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November 13, 2019

Andrea Cairns

Top 40 Under 40 2009

Photography 3TEN

Age: 33

Job Title: Volunteer director of public relations, Second Chance Animal Rescue Society (SCARS)

Why She’s a Top 40: For dedicating her spare time to rescuing animals and helping SCARS become the biggest rescue organization in the province

Fionn MacCool is his name, and Andrea Cairns is his foster mom. The brown-eyed pooch is Cairns’s newest household member, rescued with 21 other huskies from a life spent living on a chain. After naming her fair share of foster dogs that have come and gone from her home, Cairns jokes, “You start to get creative.”

Her days are at full capacity. As well as being a full-time employee with Alberta Health Services, she dedicates much of her time to helping the Second Chance Animal Rescue Society (SCARS) spread its wings. “We’re still growing,” she says, “but I think we are the biggest [animal rescue] organization in Alberta now.”

SCARS concentrates on rescuing animals, mostly dogs, in dire situations, with a focus on saving animals from pounds that have high kill rates.

“When I came on with SCARS, it was a really small organization doing great work,” she says. Cairns hopped on board five years ago after learning about the poor situation some animals were in, and just how out of control it was in several small communities in northern Alberta, where some towns don’t have a vet and the dumps are overtaken with diseased dogs.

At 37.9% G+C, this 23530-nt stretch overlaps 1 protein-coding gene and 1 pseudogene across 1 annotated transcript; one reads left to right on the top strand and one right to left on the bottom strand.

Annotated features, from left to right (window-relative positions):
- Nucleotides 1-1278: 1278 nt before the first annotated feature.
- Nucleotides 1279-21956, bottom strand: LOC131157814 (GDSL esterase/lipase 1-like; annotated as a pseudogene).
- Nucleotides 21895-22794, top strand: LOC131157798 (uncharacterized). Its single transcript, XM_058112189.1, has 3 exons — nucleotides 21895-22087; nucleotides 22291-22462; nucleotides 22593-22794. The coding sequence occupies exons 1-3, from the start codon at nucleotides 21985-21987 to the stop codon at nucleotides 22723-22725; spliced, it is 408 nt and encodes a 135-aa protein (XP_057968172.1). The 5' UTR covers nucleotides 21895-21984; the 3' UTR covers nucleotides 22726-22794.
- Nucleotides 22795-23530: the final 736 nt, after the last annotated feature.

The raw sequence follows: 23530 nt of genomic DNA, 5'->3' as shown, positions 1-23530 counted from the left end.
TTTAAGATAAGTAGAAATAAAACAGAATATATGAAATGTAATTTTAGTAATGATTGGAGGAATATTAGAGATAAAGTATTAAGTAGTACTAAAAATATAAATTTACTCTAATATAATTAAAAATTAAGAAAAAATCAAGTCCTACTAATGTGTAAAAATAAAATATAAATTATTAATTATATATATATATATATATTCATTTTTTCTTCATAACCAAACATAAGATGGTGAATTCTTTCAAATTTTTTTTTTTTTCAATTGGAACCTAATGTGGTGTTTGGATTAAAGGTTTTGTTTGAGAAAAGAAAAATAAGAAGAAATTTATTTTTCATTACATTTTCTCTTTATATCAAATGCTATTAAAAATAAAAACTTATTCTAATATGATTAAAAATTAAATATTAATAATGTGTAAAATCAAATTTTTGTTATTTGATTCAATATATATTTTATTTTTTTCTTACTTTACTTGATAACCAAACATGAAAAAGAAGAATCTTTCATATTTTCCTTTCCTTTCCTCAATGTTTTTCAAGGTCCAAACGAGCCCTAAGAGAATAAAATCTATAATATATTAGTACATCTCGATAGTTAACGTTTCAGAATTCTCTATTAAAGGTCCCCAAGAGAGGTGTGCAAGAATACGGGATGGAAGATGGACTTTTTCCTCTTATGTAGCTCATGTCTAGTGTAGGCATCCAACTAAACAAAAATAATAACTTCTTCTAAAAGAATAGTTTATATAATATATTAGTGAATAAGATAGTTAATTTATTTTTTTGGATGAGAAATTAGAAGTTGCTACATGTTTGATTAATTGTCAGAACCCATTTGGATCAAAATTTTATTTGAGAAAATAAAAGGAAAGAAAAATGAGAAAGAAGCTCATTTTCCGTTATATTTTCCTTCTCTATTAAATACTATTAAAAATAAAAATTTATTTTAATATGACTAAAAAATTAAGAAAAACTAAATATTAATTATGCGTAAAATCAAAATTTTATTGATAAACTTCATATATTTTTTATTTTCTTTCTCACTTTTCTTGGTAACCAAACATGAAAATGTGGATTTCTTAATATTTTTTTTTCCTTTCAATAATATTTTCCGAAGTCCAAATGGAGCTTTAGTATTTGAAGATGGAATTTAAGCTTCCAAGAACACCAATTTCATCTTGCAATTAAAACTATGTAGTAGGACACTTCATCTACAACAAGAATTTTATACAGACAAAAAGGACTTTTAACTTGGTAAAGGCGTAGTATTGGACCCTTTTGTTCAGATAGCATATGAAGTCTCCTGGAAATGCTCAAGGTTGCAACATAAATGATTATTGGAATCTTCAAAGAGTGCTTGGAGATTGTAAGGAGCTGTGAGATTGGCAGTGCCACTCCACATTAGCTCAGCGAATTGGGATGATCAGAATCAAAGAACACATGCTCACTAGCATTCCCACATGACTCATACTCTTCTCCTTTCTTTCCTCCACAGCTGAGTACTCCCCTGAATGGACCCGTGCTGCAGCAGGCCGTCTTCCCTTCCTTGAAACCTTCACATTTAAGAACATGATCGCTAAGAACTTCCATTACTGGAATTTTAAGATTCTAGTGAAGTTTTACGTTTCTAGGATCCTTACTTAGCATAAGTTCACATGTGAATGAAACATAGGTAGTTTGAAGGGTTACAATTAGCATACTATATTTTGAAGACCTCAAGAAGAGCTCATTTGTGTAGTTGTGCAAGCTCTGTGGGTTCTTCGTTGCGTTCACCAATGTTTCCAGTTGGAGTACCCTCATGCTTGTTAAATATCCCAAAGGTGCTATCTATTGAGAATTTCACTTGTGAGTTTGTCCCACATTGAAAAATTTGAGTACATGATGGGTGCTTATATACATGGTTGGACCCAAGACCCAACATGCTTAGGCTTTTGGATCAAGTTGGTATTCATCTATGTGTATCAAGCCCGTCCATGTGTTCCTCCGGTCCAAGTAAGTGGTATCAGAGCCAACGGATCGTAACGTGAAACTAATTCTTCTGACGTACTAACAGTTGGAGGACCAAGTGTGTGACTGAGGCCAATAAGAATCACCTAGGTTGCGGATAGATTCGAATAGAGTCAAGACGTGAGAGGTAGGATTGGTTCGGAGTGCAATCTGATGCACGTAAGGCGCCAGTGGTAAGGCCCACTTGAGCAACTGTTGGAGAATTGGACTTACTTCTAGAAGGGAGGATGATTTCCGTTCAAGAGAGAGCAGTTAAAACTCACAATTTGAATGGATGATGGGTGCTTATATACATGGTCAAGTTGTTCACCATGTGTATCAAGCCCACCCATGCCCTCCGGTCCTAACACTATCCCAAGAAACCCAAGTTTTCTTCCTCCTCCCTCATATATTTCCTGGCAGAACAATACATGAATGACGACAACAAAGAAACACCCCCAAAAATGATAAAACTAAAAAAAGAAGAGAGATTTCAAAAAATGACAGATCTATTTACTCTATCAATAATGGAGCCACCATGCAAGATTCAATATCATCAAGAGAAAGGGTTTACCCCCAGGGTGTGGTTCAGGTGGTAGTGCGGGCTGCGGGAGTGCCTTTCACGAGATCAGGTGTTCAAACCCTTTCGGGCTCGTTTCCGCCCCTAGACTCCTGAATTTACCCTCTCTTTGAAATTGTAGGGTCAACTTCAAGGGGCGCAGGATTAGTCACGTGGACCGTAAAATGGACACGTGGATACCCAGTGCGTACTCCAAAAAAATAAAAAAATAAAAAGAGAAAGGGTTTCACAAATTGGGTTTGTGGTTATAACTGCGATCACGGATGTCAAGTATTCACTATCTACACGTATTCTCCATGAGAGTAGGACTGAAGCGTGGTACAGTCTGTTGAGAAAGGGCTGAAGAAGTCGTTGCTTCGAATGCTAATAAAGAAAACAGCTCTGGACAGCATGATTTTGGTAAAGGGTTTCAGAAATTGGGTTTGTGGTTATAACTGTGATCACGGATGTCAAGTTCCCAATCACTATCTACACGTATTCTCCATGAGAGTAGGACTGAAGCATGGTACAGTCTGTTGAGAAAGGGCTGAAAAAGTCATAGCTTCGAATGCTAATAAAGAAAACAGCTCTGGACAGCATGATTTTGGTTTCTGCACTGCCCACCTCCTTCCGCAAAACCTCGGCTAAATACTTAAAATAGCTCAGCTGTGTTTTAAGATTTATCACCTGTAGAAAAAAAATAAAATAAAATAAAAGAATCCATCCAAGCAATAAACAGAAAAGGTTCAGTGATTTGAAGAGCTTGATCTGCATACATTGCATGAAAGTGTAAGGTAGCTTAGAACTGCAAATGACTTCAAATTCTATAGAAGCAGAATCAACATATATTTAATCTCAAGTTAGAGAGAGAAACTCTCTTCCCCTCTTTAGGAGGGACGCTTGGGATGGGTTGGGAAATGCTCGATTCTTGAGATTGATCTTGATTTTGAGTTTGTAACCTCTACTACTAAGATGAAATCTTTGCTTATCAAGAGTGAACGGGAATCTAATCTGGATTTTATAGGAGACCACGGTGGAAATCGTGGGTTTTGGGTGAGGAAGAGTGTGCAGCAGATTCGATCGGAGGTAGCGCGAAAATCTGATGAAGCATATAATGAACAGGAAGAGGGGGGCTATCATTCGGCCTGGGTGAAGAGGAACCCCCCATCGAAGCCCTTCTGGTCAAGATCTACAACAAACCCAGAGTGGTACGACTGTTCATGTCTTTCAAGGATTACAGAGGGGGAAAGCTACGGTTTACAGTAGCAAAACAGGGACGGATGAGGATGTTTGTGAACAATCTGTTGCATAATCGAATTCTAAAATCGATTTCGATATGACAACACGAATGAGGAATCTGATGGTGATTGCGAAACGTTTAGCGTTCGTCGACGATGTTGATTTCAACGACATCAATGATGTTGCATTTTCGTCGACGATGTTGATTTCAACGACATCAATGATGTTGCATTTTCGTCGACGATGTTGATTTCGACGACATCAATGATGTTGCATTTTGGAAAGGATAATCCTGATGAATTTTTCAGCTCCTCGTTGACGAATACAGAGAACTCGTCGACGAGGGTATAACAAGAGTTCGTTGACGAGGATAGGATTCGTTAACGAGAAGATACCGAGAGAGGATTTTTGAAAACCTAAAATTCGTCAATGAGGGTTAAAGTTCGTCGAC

The organization started with Sylvia Christiansen, a kind-hearted woman in Athabasca who had a big acreage and a big heart. Today, Cairns is on a mission to promote the adoption of rescued animals, create awareness and educate the public about how they can help. Cairns’s work as an advisor with Alberta Health has helped her realize the importance of education, she explains. “I think people need to know that these are not bad dogs, and that they are perfectly adoptable, wonderful animals.”

SCARS is a no-kill organization, so Cairns and her colleagues have helped find homes for over 3,000 dogs, many of which needed major veterinary attention. “I think it’s so hands-on, and you see these animals come in, and just feel so compelled and driven to help.”

Due to the increased publicity, SCARS has become a viable society, one that continues to rehabilitate animals in need and treat them as we would our pets. “The stories we get back are so heart-warming,” says Cairns. “We even had a dog that got prosthetic eyes.”

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